Henton Brown to Goldney, Smith and Co.9
LS: American Philosophical Society
London 16 Sept. 1760
My particular friend Benjamin Franklin Esqr. and his Son of Philadelphia intending in a tour they are going to take to call at Bristol I take the liberty to recommend them to your notice, whose personal merit is so well known that I need add nothing farther, but that I am with great esteem your obliged Friend—if they should have occasion for any money please to supply them and place it to our Account.
I am for Self and Son Your Obliged Friend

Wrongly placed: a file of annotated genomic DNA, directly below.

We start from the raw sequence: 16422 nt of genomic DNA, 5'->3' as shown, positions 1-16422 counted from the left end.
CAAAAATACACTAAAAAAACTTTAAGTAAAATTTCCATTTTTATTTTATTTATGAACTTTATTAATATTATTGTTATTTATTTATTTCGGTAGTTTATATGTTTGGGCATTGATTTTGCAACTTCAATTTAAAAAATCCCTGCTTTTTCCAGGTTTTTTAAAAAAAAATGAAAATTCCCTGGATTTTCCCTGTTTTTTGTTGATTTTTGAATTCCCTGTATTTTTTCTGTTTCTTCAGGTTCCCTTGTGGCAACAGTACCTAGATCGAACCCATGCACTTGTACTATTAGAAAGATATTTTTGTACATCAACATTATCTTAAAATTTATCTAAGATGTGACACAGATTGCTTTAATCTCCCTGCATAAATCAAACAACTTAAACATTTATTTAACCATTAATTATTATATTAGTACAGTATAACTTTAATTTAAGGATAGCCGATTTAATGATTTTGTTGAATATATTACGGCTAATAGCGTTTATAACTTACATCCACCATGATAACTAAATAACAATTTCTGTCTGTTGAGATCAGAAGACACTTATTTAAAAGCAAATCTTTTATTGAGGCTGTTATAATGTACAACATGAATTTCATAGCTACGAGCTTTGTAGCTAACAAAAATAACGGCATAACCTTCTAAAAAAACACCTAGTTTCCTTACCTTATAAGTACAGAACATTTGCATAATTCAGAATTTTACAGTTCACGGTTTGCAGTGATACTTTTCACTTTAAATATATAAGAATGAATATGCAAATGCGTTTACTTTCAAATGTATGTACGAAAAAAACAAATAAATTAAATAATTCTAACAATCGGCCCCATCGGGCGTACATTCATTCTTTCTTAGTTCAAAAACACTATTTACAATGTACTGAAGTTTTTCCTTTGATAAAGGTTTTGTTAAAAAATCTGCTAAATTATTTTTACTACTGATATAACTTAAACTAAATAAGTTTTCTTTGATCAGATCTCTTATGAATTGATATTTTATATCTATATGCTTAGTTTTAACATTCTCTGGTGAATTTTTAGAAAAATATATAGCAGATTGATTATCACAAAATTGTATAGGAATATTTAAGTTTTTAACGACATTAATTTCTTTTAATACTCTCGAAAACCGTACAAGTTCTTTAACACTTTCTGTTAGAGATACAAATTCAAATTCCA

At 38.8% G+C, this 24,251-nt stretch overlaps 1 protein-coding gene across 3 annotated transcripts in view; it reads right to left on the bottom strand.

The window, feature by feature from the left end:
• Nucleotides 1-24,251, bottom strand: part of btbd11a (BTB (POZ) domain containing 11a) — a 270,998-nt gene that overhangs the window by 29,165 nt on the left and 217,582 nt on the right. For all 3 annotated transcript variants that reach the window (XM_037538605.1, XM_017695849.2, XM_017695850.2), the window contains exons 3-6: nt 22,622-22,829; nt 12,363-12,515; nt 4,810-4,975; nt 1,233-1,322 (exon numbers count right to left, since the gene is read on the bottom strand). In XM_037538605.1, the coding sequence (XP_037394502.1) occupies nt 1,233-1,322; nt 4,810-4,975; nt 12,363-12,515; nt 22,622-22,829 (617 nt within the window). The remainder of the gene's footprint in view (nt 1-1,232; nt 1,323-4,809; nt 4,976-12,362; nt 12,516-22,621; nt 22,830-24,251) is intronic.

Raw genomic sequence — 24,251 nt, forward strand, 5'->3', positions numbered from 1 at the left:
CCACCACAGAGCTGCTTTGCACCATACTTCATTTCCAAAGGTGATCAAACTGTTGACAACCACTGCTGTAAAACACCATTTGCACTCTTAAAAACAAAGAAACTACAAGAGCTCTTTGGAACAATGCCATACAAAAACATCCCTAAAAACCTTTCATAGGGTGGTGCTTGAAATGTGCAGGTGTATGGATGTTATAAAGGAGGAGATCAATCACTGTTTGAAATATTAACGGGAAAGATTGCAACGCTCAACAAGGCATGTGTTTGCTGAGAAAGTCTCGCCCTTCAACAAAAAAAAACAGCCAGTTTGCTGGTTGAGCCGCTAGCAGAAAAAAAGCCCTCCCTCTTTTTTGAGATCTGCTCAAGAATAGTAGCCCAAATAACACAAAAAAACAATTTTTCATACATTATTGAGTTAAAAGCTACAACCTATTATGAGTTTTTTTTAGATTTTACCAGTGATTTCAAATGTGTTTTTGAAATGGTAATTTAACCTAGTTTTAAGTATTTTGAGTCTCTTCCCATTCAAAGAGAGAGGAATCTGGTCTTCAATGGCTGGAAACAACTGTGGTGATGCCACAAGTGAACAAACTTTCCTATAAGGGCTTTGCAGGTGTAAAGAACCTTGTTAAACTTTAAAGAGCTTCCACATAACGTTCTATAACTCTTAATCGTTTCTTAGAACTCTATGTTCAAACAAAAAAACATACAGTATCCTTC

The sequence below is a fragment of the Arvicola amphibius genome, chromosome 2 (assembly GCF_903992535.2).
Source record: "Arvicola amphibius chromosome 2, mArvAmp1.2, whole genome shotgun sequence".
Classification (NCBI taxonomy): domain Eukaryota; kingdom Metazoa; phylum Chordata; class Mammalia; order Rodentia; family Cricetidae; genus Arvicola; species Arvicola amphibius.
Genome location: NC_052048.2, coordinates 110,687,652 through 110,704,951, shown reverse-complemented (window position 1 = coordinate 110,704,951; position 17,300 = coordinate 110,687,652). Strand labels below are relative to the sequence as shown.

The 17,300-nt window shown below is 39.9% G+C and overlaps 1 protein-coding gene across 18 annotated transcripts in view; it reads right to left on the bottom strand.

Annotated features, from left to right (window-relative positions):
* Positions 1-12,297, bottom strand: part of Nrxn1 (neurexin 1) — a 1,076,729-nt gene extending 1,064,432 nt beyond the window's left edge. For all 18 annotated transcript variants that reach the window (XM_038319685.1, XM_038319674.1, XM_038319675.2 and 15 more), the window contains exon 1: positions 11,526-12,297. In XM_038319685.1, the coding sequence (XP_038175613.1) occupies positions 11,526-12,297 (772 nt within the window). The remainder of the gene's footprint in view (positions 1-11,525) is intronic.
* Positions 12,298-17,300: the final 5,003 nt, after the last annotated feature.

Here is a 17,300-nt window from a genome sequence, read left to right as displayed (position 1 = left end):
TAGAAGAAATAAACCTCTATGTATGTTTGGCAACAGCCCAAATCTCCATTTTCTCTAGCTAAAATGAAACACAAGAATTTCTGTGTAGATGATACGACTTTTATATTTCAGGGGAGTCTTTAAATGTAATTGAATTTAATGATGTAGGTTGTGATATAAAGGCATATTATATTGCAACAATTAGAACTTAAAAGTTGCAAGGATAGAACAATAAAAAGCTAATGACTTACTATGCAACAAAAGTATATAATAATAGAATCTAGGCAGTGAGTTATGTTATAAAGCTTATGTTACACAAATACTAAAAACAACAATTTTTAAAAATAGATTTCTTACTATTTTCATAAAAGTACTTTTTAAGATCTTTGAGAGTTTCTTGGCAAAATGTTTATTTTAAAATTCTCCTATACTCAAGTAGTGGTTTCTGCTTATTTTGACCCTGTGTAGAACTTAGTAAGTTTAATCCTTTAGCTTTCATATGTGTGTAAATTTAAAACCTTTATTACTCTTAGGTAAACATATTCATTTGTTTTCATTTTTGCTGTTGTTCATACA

To Goldney Smith & Com: Bristol
Addressed: To / Goldney Smith & Co: / Bristol
9. Henton Brown (c. 1698–1775), a London Quaker, and his son James, associated in business as Henton Brown & Son, were BF’s bankers. “Account of Expences,” pp. 24, 43, 44, 48, 56, 59; PMHB, LV (1931), 115, 116, 125, 130; see also above, VII, 379. Peter Collinson probably introduced them. His nephew Thomas Collinson later married Henton Brown’s daughter and in 1770 became a member of the firm. Thomas Goldney, William Smith, and others, opened a bank in Bristol in 1752. John Latimer, The Annals of Bristol in the Eighteenth Century (n.p., 1893), p. 297.